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New Year, New Rules: Texting and Driving in South Carolina

Drivers in South Carolina are now on full notice to keep their eyes on the road and away from their phones. A new law passed in 2014 is now in force, making it a primary offense to text and drive on South Carolina roadways. The fact that it is a primary offense means that if an officer sees you texting while driving, the officer can pull you over even if you are committing no other crime. This new law was a long-awaited change for South Carolina, but it still has some catching up to do to meet the standards of other states.

Dangerous, Distracted Driving

Distracted driving played a role in an estimated 3,200 traffic deaths in 2012, in addition to nearly a half a million injuries. In response, most states have adopted either primary or secondary bans on cell phone use, some requiring oral conversations to be hands free as well.

South Carolina lawmakers initiated a 180-day trial period before putting the new cell phone law into full effect, issuing only warnings to those found in violation of the law. Now, if not in compliance with the statue, drivers will face fines beginning at $25. This is a relatively low fine in comparison to steeper penalties from other states that fine over $200, but an anticipated deterrent nonetheless. The statute, specifically, makes it a primary offense to text and drive, but remains silent on hand held communication while driving. Though, according to the Governor’s Highway Safety Association, no state presently bans the use of cell phones for all drivers, nearly 40 have restrictions for novice drivers. South Carolina is not among these states. Comparatively, South Carolina is keeping up with the text messaging bans, since as of January 1, 2015, all but six states have a text messaging ban in place, with the vast majority being primary offenses.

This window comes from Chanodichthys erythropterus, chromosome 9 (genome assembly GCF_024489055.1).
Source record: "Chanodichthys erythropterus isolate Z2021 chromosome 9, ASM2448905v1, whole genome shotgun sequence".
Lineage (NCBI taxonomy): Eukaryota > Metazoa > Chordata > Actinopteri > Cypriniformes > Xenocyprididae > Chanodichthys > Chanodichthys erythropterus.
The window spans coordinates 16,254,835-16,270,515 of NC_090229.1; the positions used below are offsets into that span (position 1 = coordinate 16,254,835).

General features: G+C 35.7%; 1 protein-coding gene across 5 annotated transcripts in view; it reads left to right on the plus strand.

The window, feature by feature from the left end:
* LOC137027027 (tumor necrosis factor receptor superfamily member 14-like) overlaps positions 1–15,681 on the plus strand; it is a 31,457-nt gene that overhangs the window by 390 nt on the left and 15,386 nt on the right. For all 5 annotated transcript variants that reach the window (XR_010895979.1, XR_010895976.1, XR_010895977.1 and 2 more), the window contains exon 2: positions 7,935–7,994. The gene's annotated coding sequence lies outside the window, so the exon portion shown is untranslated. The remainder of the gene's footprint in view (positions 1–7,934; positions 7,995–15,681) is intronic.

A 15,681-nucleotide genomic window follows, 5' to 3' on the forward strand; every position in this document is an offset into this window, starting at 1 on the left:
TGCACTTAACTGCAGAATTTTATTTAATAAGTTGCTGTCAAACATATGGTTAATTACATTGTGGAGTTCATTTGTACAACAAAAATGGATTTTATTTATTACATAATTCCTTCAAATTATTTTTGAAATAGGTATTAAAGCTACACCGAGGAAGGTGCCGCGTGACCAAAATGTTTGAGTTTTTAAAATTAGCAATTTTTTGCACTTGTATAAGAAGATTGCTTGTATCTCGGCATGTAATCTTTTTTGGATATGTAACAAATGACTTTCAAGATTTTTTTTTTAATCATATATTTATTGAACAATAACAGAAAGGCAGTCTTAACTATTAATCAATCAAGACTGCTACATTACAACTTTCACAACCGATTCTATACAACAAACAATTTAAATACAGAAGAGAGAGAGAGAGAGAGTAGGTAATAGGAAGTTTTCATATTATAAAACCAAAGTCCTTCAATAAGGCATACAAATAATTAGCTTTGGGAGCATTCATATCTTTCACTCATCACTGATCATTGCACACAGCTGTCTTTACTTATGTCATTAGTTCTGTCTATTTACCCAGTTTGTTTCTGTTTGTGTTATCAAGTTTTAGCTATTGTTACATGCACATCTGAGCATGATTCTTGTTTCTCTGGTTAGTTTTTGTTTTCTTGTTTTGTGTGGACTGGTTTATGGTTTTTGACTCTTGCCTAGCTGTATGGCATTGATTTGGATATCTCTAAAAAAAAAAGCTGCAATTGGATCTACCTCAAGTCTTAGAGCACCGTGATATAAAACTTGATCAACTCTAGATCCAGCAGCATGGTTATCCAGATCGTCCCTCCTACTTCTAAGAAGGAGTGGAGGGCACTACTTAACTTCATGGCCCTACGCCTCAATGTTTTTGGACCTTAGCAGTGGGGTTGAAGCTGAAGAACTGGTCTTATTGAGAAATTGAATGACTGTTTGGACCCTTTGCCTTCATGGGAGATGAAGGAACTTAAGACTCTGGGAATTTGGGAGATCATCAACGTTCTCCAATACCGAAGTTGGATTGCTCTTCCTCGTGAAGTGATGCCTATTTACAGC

South Carolina Auto Accident Lawyers

Even when we give our full attention to our surroundings, accidents still happen. Taking your eyes off the road for one second can be the difference between life and death. Though South Carolina has comparatively minor punishments for texting and driving, the possibility of an accident should serve as its own deterrent to keep your eyes on the road. Even holding the cell phone up to your ear to talk has been shown to cause inattention to the road that may lead to accidents. If you or anyone you know has been injured in an accident attributed to cell phone use or any auto accident in the greater Columbia, South Carolina area, you may be entitled to compensation for your medical expenses, injuries, lost wages, or emotional pain and suffering. An experienced South Carolina auto accident attorney can help you navigate the legal process and ensure you receive the maximum amount of compensation that you are entitled to by law. Distracted driving is an epidemic in the United States; contact us at Solomon Law Group if you have been injured in an auto accident and want to learn more about your legal rights.

 

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